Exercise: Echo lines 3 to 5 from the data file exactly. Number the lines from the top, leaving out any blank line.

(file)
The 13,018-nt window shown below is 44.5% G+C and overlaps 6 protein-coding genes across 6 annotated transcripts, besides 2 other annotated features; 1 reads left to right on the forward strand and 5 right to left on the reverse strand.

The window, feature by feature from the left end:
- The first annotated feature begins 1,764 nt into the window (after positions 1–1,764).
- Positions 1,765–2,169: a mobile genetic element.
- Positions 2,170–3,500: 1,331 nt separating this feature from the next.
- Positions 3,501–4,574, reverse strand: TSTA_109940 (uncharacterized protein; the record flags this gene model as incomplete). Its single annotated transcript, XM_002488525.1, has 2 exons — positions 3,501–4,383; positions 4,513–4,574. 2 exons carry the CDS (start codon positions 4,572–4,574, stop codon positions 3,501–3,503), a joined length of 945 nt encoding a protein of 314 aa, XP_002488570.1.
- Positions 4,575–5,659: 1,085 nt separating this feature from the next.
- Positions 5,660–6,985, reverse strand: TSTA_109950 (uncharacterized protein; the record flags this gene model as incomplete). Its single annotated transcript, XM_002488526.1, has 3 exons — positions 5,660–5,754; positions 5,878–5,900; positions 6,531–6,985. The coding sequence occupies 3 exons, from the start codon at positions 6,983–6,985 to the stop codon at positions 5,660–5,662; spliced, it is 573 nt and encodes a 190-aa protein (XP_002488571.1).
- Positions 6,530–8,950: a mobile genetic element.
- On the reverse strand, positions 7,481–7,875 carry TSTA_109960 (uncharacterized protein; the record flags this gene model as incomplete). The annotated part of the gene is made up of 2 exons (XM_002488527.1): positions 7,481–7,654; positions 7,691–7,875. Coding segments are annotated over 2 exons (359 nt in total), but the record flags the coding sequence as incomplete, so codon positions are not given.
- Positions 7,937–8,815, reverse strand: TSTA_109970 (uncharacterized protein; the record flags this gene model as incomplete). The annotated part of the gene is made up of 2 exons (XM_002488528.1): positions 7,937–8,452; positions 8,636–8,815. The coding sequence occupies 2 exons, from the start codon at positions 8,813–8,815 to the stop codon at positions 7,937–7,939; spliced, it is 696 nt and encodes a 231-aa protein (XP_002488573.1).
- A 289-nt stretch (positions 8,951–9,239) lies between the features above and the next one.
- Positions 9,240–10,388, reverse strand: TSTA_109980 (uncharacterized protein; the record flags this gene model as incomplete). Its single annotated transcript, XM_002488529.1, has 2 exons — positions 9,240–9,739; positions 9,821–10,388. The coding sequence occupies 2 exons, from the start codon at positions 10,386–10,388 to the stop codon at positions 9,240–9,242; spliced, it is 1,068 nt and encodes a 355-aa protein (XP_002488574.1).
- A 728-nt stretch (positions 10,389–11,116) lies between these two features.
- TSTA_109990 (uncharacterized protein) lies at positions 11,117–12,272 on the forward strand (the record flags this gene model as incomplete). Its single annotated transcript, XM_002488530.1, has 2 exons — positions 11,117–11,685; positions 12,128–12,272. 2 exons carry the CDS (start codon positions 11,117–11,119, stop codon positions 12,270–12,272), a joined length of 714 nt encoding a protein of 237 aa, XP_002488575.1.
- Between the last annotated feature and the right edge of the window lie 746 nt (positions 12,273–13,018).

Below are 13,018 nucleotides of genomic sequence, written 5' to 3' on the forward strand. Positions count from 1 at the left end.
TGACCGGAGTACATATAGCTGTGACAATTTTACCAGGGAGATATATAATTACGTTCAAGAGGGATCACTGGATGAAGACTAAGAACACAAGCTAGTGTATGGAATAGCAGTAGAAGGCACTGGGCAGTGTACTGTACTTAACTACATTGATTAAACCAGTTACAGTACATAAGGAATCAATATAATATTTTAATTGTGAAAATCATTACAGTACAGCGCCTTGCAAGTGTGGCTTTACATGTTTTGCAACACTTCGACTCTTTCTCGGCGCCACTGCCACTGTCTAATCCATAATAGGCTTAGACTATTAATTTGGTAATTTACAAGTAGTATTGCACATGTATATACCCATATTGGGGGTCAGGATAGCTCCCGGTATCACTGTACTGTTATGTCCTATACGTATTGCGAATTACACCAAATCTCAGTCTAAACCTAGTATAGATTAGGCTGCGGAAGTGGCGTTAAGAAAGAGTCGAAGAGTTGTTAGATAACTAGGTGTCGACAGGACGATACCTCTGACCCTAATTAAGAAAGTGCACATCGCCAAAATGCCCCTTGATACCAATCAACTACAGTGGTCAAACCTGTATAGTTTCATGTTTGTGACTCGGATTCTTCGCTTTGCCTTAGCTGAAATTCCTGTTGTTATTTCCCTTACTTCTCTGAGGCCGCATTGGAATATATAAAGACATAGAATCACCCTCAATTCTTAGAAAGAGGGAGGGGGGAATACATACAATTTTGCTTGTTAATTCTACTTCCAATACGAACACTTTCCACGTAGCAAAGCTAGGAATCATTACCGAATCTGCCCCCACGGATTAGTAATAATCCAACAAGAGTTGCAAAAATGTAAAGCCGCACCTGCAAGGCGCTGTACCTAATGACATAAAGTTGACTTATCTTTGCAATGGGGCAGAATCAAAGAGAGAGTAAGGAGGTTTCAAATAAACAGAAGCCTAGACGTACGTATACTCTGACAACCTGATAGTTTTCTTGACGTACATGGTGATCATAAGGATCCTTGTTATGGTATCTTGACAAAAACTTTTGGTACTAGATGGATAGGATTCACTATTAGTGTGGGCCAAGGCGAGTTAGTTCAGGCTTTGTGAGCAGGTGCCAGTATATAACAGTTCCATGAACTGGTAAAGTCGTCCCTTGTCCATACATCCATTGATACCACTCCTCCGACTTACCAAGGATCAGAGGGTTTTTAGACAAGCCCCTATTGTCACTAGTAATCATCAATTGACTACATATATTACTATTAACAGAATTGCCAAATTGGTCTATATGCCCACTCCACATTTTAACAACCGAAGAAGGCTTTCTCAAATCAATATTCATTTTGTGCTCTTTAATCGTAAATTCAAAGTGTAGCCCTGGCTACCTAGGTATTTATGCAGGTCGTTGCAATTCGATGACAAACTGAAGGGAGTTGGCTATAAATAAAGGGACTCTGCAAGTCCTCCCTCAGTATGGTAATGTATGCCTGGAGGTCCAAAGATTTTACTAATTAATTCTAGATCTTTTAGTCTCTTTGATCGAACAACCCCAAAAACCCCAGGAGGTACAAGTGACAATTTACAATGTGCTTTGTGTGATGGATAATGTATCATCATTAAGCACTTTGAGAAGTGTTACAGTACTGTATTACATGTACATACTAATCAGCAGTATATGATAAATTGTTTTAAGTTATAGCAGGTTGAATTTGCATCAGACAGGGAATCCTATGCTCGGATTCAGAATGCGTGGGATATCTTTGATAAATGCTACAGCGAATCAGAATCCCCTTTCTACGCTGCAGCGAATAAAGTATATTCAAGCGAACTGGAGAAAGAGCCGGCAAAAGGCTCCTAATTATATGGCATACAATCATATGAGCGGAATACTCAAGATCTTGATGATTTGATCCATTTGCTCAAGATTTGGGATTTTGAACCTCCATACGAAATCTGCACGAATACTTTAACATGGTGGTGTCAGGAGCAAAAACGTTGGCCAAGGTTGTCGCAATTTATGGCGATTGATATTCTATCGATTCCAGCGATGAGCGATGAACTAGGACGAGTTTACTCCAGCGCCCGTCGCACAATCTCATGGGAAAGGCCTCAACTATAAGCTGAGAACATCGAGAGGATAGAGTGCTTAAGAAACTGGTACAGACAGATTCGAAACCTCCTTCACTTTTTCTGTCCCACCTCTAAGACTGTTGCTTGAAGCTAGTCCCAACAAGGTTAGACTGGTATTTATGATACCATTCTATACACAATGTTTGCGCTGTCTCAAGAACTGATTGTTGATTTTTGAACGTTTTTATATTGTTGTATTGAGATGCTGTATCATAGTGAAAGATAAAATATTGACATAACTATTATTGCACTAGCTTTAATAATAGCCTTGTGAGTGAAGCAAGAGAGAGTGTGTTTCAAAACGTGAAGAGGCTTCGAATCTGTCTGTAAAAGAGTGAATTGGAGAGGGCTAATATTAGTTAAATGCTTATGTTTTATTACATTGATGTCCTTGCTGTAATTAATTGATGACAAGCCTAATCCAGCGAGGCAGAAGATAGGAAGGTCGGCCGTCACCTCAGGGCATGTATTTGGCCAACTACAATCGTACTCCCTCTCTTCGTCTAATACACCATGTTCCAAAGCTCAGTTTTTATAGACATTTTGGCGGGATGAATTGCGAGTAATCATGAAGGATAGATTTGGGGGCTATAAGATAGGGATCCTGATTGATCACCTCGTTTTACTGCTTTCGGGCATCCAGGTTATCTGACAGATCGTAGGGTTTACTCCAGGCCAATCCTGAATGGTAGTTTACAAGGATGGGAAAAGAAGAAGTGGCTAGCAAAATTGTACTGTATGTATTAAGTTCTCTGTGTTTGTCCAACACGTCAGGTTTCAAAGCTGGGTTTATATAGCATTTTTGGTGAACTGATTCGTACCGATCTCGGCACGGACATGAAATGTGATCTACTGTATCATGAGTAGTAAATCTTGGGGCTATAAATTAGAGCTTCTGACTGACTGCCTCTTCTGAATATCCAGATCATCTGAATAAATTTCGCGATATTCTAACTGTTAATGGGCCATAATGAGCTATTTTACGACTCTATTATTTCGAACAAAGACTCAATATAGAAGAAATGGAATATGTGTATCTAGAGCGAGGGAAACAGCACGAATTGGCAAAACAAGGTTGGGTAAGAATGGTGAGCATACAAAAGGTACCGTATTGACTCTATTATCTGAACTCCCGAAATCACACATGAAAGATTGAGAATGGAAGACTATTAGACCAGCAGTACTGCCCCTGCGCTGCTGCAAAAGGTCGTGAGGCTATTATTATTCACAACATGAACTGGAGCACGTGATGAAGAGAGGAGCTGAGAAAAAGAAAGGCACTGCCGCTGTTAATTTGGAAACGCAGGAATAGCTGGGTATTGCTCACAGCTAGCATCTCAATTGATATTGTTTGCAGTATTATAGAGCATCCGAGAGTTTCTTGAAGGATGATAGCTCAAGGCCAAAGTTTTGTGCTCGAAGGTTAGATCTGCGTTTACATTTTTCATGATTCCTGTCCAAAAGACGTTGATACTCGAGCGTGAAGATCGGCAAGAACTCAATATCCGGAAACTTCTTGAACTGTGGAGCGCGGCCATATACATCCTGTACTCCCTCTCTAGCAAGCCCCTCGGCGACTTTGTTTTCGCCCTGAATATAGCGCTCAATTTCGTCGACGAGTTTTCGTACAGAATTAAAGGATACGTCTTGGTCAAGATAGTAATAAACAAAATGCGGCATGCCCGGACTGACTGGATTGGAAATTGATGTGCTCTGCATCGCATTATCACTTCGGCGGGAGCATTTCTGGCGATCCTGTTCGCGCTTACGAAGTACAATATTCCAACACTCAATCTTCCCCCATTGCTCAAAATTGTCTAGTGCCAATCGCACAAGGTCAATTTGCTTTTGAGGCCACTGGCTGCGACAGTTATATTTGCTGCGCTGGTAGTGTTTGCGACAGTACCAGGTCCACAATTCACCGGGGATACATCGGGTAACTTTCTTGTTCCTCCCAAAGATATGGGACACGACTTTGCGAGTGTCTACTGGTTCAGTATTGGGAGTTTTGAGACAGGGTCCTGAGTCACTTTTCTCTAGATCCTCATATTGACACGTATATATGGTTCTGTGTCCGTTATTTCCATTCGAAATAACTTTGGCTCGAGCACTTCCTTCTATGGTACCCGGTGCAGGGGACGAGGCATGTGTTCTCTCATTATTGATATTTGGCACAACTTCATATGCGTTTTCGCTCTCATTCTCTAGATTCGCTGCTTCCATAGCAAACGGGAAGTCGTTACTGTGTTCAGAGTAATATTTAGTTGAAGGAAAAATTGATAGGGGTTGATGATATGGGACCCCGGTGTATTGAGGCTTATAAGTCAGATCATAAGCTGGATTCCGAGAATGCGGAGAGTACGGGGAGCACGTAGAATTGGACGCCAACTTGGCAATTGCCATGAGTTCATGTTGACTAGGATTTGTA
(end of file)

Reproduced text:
- The first annotated feature begins 1,764 nt into the window (after positions 1–1,764).
- Positions 1,765–2,169: a mobile genetic element.
- Positions 2,170–3,500: 1,331 nt separating this feature from the next.